Read Bertrand's lips: No New Features! That's right, the next major release of Mac OS X would have no new features. The product name reflected this: "Snow Leopard." Mac OS X 10.6 would merely be a variant of Leopard. Better, faster, more refined, more... uh... snowy.

I think Mac OS X could use another release like that today. Fewer iOS-like "features" more bugs quashed, please. Too bad Serlet left the company.

Comment Re:Rudolf Winestock for President (Score 1) 225

Slow down. Winestock is not making the "If you're offline you must have something to hide ..." argument, he's anticipating it. He's warning that this is an argument authoritarians will soon be making and so one should be ready to defend the right to even have a general-purpose computer and keep one's data locally.

Comment Re:Privacy (Score 2) 225

I think you're misreading the article. The Winestock is not making the "if you have something to hide ..." argument, he's anticipating it. His argument is that the computer industry, and perhaps computing as a technical endeavor, tends the direction of centralization of computing power and grunt work which then leads to centralization of data. Both governments and business – even cool, supposedly "revolutionary" businesses – like it this way. So, don't look to the high tech companies for help protecting your privacy. As he says in TFA:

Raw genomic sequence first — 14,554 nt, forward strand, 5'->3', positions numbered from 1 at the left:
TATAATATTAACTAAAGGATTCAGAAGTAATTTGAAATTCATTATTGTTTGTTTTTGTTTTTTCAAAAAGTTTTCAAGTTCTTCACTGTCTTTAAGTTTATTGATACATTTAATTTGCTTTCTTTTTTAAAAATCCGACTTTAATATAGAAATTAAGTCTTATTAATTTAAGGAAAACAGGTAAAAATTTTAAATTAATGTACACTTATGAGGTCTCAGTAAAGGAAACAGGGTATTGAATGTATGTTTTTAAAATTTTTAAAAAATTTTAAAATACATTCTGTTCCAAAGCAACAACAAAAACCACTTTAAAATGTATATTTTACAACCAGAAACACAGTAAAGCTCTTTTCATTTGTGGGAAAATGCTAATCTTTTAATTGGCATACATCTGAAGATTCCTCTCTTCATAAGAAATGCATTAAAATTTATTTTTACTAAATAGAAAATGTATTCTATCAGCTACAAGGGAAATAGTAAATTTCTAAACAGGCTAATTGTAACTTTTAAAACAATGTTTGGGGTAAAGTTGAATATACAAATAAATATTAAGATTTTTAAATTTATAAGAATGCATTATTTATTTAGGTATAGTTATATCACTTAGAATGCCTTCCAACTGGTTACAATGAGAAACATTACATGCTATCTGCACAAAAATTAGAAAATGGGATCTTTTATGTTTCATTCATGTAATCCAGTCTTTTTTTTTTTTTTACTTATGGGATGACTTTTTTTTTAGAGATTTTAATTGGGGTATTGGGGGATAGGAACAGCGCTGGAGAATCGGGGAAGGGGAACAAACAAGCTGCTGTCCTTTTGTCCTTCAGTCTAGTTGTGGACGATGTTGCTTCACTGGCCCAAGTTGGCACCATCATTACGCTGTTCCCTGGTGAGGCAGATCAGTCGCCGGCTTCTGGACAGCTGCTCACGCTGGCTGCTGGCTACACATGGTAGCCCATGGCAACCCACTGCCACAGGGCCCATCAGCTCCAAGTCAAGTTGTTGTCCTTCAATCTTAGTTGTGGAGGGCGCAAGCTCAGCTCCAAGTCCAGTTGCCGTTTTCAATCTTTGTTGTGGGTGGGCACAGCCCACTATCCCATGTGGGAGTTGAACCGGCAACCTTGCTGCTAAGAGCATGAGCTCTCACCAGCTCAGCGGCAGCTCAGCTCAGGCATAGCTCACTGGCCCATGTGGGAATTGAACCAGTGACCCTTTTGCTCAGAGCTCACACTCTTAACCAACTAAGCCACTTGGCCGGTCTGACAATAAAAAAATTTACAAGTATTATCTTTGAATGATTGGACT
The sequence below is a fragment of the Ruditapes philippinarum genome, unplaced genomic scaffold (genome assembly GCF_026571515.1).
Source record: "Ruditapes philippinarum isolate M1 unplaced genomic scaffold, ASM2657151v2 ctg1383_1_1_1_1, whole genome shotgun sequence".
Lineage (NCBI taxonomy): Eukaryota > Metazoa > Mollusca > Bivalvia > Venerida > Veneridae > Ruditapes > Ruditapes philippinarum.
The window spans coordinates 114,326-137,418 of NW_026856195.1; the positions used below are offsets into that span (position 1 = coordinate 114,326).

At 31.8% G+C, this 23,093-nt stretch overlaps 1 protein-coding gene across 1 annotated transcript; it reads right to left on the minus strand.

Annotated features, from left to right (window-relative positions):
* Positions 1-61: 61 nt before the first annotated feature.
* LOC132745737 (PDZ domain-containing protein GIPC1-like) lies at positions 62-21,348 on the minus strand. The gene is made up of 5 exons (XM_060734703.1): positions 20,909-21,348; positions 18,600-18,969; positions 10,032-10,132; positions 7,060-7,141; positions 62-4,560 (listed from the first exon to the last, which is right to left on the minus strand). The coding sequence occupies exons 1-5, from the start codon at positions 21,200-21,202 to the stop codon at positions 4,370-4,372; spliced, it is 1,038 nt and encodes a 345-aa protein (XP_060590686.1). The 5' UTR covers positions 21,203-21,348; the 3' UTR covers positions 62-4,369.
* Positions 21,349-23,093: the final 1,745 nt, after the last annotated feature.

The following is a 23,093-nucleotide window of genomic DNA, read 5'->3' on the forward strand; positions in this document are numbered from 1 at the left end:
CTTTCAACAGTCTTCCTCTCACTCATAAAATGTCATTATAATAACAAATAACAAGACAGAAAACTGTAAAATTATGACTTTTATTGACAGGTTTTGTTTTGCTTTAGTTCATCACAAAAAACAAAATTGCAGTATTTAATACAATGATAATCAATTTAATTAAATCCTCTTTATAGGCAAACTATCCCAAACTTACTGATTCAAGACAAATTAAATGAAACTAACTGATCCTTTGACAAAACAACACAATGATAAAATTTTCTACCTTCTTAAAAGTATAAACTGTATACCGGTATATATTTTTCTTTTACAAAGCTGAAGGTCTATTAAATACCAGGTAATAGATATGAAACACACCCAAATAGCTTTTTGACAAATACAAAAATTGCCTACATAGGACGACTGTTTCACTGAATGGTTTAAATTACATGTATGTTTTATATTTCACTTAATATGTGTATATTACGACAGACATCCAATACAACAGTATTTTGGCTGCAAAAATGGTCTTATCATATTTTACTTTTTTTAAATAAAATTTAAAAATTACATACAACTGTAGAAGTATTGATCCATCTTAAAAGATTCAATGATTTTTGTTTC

Pleading will not help because the interests of those companies and their users are misaligned. One reason why they are misaligned is because one side has all of the crunch; terabytes of data, sitting in the servers, begging to be monetized. Rather than giving idealistic hackers the means to liberate the users from authority, the democratization of computing has only made it easier for idealistic hackers to get into this conflict of interest. That means that more of them will actually do so and in more than one company.

You see, in the past, the computer industry was dominated by single corporations; first IBM, then Microsoft. Being lone entities, their dominance invited opposition. Anti-trust suits of varying (lack of) effectiveness were filed against them. In the present, we don't even have that thin reed. Thanks to progress, we now have an entire social class of people who have an incentive to be rent-seekers sitting on our data.